I asked the parents about it and they were shocked. They said that they had never authorized a DNR order in any way, shape, or form. I handwrote a document that my clients signed that detailed how they never authorized a DNR and insist on a full-code and CPR in the event that their daughter crashed. I handed it to the charge nurse and demanded that she put it in the medical records, which she did. With their scheme exposed, the hospital reversed course. We got the daughter transferred to another hospital and she was eventually discharged home to live the rest of her life with her family.
Current Texas DNR law
Texas Gov. Greg Abbott signed Senate Bill (SB) 11 into law on August 16, 2017. According to a statement from the Office of the Texas Governor, “This bill closes a loophole in state law that permitted doctors to place Do-Not Resuscitate Orders on patients without their consent.”
The legislation amended Texas Health & Safety Code Section 166.201, as follows:
• It applies to a DNR order issued in a hospital or health care facility.
• A DNR is only valid if it’s signed and dated by a patient’s attending physician, subject to other requirements. This alone is a significant change because it prohibits doctors who are still in their clinical training, including residents and fellows, from signing DNR orders.
• Generally, a DNR order must be issued in compliance with: (1) written and dated directions of a patient who was competent when writing and signing the advance directive; or (2) an oral directive of a competent patient delivered to or observed by two competent adult witnesses, at least one whom can’t be an employee of the hospital, health care facility, or attending physician; or (3) the directions of a patient’s legal guardian or agent acting under a proper medical power of attorney; or certain other situations defined by the statute.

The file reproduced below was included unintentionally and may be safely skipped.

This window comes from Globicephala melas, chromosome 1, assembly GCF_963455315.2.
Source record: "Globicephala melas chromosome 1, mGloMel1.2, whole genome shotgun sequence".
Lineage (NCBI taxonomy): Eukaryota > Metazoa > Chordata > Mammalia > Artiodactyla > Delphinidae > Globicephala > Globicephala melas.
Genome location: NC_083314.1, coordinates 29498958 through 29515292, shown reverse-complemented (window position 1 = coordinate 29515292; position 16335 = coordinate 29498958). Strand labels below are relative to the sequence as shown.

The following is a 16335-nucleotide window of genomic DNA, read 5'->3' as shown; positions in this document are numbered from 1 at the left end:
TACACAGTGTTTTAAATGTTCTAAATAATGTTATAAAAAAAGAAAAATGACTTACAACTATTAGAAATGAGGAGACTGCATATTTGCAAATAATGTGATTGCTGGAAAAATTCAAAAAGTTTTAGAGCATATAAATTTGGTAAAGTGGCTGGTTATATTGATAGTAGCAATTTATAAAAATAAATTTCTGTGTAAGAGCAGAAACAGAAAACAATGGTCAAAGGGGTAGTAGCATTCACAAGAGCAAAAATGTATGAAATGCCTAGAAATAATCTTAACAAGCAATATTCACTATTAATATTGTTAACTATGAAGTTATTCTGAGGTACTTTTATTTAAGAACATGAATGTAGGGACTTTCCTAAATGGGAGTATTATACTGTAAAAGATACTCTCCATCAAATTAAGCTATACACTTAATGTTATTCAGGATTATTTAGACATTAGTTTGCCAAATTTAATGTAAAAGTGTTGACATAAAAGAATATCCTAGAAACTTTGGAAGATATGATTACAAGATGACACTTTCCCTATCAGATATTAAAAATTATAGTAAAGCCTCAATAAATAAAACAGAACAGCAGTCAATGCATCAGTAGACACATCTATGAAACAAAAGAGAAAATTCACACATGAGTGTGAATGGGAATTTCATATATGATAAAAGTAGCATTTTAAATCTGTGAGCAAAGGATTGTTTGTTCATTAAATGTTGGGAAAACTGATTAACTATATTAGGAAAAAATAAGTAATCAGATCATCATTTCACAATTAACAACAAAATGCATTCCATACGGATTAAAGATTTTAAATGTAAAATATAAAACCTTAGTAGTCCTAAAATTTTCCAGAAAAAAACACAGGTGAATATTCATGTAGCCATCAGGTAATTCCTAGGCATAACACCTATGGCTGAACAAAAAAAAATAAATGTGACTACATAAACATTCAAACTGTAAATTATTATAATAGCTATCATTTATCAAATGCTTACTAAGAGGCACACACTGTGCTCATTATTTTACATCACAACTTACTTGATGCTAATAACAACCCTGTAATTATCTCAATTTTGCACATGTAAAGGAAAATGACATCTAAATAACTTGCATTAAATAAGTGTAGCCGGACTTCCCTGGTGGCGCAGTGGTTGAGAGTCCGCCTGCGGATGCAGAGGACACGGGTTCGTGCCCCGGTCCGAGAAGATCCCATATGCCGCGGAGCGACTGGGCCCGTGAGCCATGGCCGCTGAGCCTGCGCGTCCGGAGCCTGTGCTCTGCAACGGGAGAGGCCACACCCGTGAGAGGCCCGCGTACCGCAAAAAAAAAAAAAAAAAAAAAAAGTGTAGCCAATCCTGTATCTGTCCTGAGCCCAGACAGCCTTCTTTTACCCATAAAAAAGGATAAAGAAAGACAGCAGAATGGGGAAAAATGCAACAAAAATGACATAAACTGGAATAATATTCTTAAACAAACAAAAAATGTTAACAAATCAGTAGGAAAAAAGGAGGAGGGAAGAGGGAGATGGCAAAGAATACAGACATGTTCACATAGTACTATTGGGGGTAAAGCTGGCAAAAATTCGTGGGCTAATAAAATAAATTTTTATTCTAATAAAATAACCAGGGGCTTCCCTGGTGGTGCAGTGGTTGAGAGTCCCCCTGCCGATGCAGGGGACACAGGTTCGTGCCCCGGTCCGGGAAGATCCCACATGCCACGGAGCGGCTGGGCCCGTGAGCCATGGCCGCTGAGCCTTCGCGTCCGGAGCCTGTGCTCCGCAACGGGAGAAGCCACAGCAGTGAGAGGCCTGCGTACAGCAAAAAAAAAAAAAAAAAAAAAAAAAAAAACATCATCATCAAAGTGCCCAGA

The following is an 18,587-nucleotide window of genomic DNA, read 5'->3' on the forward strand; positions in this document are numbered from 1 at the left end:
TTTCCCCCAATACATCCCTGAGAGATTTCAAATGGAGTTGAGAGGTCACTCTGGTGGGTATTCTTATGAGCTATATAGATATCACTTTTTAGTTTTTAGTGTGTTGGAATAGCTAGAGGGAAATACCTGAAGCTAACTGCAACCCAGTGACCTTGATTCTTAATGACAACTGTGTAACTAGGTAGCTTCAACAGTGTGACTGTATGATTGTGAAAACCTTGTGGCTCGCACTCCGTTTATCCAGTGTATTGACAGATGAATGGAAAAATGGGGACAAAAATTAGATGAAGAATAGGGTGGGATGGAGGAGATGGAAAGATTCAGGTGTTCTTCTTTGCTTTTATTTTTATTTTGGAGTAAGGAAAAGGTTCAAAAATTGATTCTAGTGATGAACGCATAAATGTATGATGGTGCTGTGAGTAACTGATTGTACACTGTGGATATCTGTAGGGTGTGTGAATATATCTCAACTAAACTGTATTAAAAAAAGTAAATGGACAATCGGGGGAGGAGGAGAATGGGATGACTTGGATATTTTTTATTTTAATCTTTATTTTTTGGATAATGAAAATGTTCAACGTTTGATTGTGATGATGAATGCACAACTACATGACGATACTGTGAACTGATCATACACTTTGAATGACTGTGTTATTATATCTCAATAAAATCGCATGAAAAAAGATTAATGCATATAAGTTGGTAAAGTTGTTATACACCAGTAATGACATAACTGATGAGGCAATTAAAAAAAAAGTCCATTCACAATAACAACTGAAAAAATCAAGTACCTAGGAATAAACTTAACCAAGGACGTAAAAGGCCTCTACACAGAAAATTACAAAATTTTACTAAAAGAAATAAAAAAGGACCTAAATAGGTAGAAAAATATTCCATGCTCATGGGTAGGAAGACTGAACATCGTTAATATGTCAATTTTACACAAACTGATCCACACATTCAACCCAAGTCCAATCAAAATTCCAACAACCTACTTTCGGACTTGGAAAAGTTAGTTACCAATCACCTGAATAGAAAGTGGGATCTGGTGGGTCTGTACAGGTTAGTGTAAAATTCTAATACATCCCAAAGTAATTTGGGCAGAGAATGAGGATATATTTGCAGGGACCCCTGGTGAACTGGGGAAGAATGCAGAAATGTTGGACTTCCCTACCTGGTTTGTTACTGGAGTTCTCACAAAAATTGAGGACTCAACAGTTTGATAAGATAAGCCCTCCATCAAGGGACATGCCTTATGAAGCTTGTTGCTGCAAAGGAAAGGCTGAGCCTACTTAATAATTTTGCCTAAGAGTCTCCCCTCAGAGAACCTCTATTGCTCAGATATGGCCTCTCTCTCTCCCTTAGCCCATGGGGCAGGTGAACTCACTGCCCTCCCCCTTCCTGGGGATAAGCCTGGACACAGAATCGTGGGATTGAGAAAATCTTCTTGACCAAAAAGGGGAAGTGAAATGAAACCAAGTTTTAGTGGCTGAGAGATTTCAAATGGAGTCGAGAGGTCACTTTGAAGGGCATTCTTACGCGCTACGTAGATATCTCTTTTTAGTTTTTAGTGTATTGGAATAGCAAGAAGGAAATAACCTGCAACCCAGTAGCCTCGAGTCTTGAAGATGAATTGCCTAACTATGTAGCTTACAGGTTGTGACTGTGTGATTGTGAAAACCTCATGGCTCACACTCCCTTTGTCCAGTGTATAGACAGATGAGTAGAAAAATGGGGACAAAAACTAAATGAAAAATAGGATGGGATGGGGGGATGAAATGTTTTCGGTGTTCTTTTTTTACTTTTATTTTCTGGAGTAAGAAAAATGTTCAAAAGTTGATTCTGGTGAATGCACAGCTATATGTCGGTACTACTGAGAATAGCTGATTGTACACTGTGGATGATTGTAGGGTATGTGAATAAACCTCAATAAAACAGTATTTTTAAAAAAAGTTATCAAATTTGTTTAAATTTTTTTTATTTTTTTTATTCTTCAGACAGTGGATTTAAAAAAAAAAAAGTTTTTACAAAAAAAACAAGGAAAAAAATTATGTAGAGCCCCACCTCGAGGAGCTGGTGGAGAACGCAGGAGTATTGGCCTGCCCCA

• Alternatively, the attending physician may enter a DNR order if he or she reasonably believes that the patient’s death is imminent regardless of whether CPR is provided, provided that it wouldn’t conflict with the prior directions of a patient who was competent at the time the patient conveyed the directions.
• The statute also uncloaks the shroud of secrecy. It requires the physician or hospital representative to inform the patient of the DNR order’s issuance before placing it in the patient’s medical record. If the patient isn’t competent, the doctor or hospital must make a reasonable effort to contact the patient’s known medical power of attorney agent or legal guardian.
While the law still has room for improvement, including defining some key terms, we believe that this law is a welcomed change in favor of patient safety and rights. While clients still occasionally inform us of DNR abuse, this legislation has made many doctors gun shy about entering DNR orders against patient and family wishes.
If you or a loved one has been seriously injured because of poor, substandard health care in Texas, then contact a top-rated experienced Houston, Texas medical malpractice lawyer for help in evaluating your potential case.